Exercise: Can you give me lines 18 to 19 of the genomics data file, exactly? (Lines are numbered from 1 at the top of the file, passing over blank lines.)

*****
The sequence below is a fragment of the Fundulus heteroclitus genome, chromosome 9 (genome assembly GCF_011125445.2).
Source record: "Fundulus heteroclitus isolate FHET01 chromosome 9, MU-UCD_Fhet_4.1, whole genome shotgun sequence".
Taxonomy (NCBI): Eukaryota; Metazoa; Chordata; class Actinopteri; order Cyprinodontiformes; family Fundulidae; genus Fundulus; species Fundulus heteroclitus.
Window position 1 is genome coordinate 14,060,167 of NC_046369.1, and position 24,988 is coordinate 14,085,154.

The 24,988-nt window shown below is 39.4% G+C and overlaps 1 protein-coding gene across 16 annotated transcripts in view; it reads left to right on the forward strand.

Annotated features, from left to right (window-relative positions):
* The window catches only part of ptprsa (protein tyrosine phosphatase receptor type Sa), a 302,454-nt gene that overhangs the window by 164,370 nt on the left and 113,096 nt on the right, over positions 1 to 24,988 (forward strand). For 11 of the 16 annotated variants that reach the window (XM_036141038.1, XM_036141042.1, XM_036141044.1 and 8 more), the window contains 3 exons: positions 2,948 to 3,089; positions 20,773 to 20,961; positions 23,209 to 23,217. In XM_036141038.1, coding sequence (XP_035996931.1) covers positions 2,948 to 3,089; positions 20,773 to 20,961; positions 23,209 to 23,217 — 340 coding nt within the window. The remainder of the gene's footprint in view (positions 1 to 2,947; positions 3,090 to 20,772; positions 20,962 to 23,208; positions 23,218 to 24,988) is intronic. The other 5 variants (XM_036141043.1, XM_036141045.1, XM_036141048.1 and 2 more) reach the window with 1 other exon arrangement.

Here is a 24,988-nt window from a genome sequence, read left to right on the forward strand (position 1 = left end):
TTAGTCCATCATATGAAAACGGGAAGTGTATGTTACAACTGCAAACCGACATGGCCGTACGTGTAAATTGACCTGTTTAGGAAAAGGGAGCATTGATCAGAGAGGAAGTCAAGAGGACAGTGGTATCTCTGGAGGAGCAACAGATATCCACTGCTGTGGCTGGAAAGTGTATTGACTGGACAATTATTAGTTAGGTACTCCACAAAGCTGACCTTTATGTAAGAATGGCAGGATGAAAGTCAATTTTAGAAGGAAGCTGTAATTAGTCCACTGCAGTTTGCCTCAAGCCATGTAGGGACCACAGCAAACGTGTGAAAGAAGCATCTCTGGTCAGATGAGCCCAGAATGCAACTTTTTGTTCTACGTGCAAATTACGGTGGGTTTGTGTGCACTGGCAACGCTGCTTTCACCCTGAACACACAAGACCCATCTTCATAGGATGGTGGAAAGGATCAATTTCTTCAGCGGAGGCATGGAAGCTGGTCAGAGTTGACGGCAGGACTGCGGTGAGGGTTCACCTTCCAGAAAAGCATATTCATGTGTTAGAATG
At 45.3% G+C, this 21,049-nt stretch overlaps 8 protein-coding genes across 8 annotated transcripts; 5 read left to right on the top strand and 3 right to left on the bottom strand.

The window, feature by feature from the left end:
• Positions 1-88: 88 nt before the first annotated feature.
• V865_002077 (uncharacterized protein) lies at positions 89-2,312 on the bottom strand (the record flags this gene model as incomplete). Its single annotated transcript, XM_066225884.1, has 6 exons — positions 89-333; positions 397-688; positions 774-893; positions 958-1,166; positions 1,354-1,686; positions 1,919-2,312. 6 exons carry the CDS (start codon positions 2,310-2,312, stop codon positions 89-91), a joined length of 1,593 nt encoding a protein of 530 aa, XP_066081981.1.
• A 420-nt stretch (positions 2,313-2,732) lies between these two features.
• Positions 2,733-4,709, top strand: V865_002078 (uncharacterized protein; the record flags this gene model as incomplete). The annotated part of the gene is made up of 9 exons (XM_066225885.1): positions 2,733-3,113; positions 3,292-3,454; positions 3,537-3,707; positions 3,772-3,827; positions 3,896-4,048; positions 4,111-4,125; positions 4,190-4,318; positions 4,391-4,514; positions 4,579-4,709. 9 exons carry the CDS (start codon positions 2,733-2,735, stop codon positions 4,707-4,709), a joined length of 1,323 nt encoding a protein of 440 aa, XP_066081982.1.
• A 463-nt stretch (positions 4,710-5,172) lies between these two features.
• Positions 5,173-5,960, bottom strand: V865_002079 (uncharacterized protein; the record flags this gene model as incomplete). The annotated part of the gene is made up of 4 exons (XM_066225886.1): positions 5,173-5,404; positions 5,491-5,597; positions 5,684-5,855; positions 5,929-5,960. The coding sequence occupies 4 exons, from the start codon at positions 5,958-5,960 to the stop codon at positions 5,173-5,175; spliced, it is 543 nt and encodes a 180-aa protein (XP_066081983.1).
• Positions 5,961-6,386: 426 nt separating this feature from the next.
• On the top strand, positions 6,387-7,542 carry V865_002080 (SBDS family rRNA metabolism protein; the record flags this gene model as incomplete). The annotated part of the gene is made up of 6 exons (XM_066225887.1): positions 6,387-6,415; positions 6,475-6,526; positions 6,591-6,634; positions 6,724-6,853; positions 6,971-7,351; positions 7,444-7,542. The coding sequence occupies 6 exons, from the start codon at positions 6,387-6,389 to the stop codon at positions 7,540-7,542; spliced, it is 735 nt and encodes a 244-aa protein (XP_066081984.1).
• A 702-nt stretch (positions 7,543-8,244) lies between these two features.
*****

• Positions 5,961-6,386: 426 nt separating this feature from the next.
• On the top strand, positions 6,387-7,542 carry V865_002080 (SBDS family rRNA metabolism protein; the record flags this gene model as incomplete). The annotated part of the gene is made up of 6 exons (XM_066225887.1): positions 6,387-6,415; positions 6,475-6,526; positions 6,591-6,634; positions 6,724-6,853; positions 6,971-7,351; positions 7,444-7,542. The coding sequence occupies 6 exons, from the start codon at positions 6,387-6,389 to the stop codon at positions 7,540-7,542; spliced, it is 735 nt and encodes a 244-aa protein (XP_066081984.1).